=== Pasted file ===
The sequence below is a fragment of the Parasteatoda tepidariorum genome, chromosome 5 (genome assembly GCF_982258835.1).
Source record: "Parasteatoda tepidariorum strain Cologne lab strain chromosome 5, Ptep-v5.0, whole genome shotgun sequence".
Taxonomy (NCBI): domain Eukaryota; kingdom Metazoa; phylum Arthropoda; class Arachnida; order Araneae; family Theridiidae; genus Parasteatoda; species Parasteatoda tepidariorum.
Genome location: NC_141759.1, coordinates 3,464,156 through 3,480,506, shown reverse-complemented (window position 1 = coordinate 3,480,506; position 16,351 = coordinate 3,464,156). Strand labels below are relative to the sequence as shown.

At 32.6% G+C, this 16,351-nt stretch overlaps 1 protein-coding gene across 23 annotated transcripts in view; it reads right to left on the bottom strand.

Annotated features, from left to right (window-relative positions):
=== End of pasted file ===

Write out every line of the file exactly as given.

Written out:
The sequence below is a fragment of the Parasteatoda tepidariorum genome, chromosome 5 (genome assembly GCF_982258835.1).
Source record: "Parasteatoda tepidariorum strain Cologne lab strain chromosome 5, Ptep-v5.0, whole genome shotgun sequence".
Taxonomy (NCBI): domain Eukaryota; kingdom Metazoa; phylum Arthropoda; class Arachnida; order Araneae; family Theridiidae; genus Parasteatoda; species Parasteatoda tepidariorum.
Genome location: NC_141759.1, coordinates 3,464,156 through 3,480,506, shown reverse-complemented (window position 1 = coordinate 3,480,506; position 16,351 = coordinate 3,464,156). Strand labels below are relative to the sequence as shown.

At 32.6% G+C, this 16,351-nt stretch overlaps 1 protein-coding gene across 23 annotated transcripts in view; it reads right to left on the bottom strand.

Annotated features, from left to right (window-relative positions):